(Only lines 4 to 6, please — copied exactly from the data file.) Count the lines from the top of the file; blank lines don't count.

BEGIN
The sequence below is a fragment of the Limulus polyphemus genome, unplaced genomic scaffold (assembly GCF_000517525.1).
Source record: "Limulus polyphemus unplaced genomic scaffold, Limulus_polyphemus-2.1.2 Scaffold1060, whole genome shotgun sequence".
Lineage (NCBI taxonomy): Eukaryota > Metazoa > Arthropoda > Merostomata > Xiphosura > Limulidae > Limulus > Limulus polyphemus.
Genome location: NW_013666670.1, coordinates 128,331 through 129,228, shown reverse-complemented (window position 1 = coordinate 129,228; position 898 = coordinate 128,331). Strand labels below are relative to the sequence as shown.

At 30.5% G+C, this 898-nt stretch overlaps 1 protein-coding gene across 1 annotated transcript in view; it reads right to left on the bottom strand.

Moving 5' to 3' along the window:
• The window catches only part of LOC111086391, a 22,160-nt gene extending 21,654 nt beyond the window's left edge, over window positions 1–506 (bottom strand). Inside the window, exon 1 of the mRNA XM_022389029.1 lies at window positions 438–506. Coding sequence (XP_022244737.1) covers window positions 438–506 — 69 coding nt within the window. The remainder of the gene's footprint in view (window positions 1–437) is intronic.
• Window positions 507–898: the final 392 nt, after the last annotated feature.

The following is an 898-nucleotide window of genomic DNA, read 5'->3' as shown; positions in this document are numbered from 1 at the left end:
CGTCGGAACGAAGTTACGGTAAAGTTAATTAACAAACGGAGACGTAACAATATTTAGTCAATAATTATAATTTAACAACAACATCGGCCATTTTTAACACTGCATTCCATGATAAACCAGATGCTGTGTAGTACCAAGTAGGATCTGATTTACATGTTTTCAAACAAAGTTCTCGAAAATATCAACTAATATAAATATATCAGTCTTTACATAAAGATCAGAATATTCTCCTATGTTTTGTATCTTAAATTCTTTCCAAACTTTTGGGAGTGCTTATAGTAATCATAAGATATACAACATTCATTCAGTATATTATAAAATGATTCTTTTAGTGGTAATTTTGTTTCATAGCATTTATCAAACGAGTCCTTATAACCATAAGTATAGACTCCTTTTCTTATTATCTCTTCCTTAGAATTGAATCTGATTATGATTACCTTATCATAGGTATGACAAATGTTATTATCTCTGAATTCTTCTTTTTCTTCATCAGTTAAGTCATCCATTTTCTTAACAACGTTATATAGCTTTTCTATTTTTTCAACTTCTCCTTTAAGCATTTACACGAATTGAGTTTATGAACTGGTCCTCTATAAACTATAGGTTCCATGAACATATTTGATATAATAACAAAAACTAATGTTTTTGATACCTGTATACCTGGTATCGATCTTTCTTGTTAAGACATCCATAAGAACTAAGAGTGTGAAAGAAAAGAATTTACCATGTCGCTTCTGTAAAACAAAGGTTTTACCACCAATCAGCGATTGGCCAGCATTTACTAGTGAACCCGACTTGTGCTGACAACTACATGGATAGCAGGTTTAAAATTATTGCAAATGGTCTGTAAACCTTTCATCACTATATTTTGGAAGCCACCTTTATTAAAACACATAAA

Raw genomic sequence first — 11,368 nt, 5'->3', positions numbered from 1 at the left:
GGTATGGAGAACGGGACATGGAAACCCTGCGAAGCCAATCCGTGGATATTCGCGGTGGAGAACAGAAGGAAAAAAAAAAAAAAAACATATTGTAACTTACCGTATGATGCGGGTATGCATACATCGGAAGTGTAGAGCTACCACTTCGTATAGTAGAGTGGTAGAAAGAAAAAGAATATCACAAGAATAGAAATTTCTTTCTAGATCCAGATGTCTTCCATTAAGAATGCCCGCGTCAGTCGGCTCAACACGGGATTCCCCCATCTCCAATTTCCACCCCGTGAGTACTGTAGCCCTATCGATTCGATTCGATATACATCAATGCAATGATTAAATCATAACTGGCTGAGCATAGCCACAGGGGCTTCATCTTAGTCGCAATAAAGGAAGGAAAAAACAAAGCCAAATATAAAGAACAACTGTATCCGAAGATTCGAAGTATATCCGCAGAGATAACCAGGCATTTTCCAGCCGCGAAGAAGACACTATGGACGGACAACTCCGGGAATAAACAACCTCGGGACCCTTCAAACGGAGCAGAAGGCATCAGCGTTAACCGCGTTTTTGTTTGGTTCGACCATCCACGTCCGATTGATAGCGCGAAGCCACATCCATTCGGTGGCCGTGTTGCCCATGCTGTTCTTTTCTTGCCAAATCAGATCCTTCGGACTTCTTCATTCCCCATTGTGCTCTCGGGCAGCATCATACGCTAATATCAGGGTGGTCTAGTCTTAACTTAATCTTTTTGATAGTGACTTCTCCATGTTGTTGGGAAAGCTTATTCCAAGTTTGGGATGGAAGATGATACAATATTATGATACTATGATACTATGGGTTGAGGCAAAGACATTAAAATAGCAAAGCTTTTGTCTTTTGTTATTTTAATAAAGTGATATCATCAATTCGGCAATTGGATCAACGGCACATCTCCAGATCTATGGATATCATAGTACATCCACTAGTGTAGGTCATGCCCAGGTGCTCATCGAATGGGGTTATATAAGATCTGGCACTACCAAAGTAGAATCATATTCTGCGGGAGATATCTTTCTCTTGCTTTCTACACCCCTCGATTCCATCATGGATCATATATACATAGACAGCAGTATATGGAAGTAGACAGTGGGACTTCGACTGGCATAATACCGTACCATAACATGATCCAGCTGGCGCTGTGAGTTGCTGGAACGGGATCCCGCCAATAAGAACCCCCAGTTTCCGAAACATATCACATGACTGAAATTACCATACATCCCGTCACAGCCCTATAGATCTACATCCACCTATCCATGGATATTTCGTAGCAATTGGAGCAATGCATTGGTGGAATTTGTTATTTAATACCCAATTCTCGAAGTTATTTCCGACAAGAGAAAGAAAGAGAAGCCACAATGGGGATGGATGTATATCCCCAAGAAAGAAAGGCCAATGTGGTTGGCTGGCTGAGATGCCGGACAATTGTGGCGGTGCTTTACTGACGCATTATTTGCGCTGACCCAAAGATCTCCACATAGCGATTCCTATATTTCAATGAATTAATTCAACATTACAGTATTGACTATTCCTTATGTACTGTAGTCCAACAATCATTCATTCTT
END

Genome location: NW_013666670.1, coordinates 128,331 through 129,228, shown reverse-complemented (window position 1 = coordinate 129,228; position 898 = coordinate 128,331). Strand labels below are relative to the sequence as shown.

At 30.5% G+C, this 898-nt stretch overlaps 1 protein-coding gene across 1 annotated transcript in view; it reads right to left on the bottom strand.

Moving 5' to 3' along the window: